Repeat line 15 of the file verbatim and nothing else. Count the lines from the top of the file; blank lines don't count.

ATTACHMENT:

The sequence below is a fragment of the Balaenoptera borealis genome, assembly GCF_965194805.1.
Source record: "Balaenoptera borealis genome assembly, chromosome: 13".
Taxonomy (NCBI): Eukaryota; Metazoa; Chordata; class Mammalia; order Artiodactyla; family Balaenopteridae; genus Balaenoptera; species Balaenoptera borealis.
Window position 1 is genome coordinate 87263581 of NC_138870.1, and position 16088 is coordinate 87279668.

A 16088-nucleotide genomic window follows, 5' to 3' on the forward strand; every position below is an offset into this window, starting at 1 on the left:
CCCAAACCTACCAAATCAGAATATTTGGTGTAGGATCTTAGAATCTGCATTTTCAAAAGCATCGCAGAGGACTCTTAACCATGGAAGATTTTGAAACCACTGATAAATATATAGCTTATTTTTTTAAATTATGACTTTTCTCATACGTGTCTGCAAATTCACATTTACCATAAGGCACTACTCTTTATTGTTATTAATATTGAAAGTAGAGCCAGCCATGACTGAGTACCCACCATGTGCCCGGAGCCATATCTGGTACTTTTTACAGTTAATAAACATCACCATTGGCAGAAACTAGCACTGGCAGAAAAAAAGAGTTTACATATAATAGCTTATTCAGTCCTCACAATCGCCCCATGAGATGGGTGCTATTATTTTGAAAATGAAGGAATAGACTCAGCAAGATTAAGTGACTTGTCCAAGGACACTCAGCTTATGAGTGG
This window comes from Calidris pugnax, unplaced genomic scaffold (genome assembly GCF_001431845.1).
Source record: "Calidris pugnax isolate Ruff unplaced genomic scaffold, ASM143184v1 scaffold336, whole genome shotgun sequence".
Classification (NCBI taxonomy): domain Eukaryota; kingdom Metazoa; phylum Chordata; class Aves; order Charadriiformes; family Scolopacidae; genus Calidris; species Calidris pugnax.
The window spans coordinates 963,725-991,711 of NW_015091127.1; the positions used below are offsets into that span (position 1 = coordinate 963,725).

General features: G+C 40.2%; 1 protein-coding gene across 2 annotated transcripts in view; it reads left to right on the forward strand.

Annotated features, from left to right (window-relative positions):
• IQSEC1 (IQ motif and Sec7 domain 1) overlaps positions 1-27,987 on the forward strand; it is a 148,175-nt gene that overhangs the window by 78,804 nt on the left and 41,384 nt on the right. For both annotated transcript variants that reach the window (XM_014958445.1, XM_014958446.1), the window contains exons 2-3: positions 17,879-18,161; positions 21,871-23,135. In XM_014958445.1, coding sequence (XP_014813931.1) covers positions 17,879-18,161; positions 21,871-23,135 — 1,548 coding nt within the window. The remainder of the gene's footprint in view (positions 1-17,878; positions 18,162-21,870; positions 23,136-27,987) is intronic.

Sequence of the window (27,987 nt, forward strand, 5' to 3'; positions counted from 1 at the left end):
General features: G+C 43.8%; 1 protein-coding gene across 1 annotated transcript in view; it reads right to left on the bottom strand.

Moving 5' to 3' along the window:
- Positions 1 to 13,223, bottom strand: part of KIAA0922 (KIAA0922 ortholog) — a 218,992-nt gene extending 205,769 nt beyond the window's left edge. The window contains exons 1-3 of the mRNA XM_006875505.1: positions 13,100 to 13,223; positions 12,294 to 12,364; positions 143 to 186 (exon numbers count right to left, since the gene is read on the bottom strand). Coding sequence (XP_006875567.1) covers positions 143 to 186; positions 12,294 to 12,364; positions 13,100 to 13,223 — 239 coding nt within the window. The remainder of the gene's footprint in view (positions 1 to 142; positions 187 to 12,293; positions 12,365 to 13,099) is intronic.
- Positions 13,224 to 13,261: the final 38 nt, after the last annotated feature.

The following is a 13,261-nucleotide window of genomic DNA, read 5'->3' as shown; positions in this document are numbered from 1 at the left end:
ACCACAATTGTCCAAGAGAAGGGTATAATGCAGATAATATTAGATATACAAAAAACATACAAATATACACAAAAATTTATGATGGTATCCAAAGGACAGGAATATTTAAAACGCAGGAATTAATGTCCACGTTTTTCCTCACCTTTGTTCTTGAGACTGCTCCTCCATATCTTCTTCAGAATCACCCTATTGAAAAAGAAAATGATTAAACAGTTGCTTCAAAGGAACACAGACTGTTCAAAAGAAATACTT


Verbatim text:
General features: G+C 43.8%; 1 protein-coding gene across 1 annotated transcript in view; it reads right to left on the bottom strand.